A statistical difference between the cultivable actinomycete diversity observed in sediments close to the shore vs. offshore emphasizes the importance of collection trips that include the latter, remote locations. Moreover, distinct cultivable phylogenetic diversity was found in habitats composed of rocks and sand, although no other habitat from the remaining nine that were sampled indicated a strong relationship between the type of sediment and the cultivable actinomycete phylogenetic diversity present. This observation was also recorded by Duncan and collaborators who explored the distribution of actinomycetes in marine sediments from New Brunswick, Canada (Duncan et al., 2014). From the 11 habitats studied, the “deep sand end rocky slope” provided the most diverse assemblage of isolates (Table 2), and this higher relative cultivable diversity might be related to the fact that, on average, three strains were isolated per sample, while from the other habitats, the recovery of strains was lower than two per sample.

Although our study was aimed toward cultivable actinomycete diversity, we believe that the total actinomycete richness of these sediments is above that presented here. This can be assumed from two sources of information. First, our rarefaction curve did not reach saturation (Figure 1), suggesting the availability of more cultivable strains and second, recent cultivation-independent studies of marine-derived sediments have shown that 13% of the diversity in them belongs to the class Actinobacteria (Bienhold et al., 2016). Although the ease of access to this diversity has not been established, the intrinsic characteristics of the sediments can be used as a guide to design novel cultivation methods and bring these actinomycetes into laboratory culture. Studies like the one we present here show that the vastness of oceanic marine sediments allows for easily applicable sampling and cultivation methods to access a wide diversity of marine derived actinomcyetes with potential for natural product discovery.

One of the most important features of bioprospecting efforts, besides the discovery of novel cultivable phylogeny, is determining the bioactive potential of the isolated strains. By piecing these two components together, it is possible to isolate strains that belong to distinct marine groups of novel phylogeny and assess their capacity to produce interesting chemistry. Such is the case of actinomycetes belonging to the marine clade MAR4, as they have been reported to be an important source of hybrid isoprenoids (Gallagher et al., 2010) and a relationship between their phylogeny and the compounds they produce has been proposed (Gallagher et al., 2013). In this study, diverse MAR4 strains were isolated, and some showed interesting biological activities (see Tables 3, 4). Although none of the S. pacifica phylotypes were found to harbor bioactivity (vs. one S. arenicola with both antimicrobial and cytotoxic activities), their ability to produce novel chemistry and yield different biological activity has yet to be explored (Freel et al., 2011; Vidgen et al., 2012; Bose et al., 2014). Additionally, our sampling efforts led to the first report of Salinispora spp. from North Atlantic Ocean temperate waters. Salinispora spp. have only been isolated previously from warmer tropical waters (Jensen et al., 2015).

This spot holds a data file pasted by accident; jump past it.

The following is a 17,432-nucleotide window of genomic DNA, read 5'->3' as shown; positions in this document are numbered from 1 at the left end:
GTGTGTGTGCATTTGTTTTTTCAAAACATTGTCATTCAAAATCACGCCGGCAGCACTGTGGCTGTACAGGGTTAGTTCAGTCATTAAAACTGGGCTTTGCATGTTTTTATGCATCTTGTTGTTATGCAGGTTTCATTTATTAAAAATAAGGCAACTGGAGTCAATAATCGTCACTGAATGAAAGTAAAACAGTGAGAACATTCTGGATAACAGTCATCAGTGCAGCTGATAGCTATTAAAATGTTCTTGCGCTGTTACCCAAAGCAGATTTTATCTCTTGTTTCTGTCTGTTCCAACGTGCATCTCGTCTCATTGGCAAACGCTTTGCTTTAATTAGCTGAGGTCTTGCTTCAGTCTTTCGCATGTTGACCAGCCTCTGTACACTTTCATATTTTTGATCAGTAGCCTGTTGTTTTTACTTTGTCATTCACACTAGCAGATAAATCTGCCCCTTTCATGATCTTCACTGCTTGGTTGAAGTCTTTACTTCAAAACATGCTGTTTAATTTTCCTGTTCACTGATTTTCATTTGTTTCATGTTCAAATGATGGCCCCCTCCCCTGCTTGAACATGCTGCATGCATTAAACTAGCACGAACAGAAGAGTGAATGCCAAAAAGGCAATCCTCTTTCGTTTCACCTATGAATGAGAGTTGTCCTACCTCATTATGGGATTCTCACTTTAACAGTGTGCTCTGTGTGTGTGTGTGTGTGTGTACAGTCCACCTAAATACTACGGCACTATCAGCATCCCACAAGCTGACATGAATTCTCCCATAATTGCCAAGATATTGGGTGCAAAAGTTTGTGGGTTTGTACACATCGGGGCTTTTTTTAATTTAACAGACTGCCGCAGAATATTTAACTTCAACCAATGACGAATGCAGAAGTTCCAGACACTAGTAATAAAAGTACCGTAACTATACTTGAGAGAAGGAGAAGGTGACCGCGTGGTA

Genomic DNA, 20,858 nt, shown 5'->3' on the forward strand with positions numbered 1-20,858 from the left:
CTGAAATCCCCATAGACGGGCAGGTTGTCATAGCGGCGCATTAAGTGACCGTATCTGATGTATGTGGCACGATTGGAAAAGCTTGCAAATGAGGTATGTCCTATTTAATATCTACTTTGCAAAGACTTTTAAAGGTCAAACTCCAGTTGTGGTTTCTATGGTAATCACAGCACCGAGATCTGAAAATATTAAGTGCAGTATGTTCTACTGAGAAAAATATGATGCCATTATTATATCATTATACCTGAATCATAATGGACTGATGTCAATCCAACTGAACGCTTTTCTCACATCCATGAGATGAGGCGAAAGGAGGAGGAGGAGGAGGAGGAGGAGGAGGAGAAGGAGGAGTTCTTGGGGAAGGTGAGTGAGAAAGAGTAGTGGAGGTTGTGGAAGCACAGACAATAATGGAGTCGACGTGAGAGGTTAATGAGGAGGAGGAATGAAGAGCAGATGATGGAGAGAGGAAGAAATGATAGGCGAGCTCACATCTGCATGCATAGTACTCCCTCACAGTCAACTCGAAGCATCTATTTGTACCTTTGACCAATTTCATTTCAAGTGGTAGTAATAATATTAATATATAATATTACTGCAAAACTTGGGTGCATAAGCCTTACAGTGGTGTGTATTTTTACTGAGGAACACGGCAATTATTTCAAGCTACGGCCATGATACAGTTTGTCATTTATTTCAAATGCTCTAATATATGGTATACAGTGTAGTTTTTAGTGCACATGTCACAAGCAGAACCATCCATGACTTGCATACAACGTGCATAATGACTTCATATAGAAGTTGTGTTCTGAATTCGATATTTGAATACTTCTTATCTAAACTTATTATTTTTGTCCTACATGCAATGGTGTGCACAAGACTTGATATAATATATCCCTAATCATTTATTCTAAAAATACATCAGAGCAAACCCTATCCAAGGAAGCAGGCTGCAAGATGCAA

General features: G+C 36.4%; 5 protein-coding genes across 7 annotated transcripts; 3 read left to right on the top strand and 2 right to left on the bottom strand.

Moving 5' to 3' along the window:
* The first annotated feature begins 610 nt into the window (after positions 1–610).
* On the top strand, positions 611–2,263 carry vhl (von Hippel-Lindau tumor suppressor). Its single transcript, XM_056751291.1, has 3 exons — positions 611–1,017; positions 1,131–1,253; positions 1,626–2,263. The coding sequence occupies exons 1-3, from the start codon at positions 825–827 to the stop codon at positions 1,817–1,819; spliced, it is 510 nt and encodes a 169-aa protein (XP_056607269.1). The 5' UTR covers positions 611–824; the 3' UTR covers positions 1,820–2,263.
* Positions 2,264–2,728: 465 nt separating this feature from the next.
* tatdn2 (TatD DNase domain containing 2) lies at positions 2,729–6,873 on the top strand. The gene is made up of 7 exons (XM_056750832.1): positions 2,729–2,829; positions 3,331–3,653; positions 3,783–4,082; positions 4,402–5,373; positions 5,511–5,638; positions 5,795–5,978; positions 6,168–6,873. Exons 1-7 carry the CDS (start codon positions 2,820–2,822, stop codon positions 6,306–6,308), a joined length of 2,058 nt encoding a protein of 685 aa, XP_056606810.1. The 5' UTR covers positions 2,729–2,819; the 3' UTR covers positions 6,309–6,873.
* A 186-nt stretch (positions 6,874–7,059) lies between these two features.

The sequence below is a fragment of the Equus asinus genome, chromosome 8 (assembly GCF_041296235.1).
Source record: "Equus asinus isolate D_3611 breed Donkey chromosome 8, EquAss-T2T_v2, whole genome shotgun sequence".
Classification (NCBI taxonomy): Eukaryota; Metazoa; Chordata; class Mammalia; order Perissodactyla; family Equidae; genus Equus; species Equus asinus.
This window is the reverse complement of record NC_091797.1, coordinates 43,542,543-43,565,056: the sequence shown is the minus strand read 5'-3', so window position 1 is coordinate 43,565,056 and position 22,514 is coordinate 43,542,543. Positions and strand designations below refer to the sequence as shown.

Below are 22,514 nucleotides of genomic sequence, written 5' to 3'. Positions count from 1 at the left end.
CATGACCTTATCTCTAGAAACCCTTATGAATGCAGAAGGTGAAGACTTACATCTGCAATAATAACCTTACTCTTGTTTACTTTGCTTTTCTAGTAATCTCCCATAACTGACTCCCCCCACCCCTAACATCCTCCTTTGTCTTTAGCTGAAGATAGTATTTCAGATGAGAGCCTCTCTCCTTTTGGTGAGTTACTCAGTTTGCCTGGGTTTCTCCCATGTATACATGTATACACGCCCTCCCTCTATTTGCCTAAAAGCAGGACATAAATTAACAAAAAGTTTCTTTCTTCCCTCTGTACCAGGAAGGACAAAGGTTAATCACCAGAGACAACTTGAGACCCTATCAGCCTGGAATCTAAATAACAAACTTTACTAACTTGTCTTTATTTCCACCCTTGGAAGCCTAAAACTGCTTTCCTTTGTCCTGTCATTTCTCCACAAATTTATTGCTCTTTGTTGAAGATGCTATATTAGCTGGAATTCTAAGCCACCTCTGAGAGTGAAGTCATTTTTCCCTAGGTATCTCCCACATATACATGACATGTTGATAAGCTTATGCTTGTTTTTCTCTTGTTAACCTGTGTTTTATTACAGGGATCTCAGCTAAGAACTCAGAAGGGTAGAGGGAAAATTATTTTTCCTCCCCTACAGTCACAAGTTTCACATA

The bioactive potential of the 400 strains was assessed and 22 strains were found to have active crude extracts either as antimicrobial or as cytotoxic agents. It is interesting to highlight that, even though there were a total of 24 identifiable genera in our collection, only three showed bioactivities in our assays, suggesting that the study of marine Streptomyces, Micromonopora, and Salinispora is still an important and fruitful one with respect to discovering novel natural products.

Marine sediments from the Madeira Archipelago yielded a diverse assemblage of marine actinomycetes, the highest diversity yet seen in the Atlantic. Our bioprospecting study revealed that distinct populations of these microorganisms can be accessed in both near shore and offshore locations. Given the potential for bioactive compound production that marine actinomycetes have shown, both in the present and previous studies, we suggest that efforts to access offshore populations of actinomycetes should be undertaken and that more intensive cultivation methods be used to access the enormous diversity of potentially prolific chemical producers in the ocean.

Author Contributions

All authors listed, have made substantial, direct and intellectual contribution to the work, and approved it for publication.

Funding

This work was supported by funding from FCT/MEC, through grants PTDC/QUIQUI/ 119116/2010, IF/00700/2014, UID/QUI/50006/2013 (LAQV) and UID/Multi/04378/2013 (UCIBIO) and co-financed by the ERDF under the PT2020 partnership agreement POCI-01-0145-FEDER - 007265 and POCI-01-0145-FEDER-007728. Funding from the EU 7th Framework Programme (FP7/2007–2013) under grant agreement PCOFUND-GA-2009-246542 and 269138-NanoGuard. YP acknowledges CONACYT for the M.Sc. fellowship grant 560614.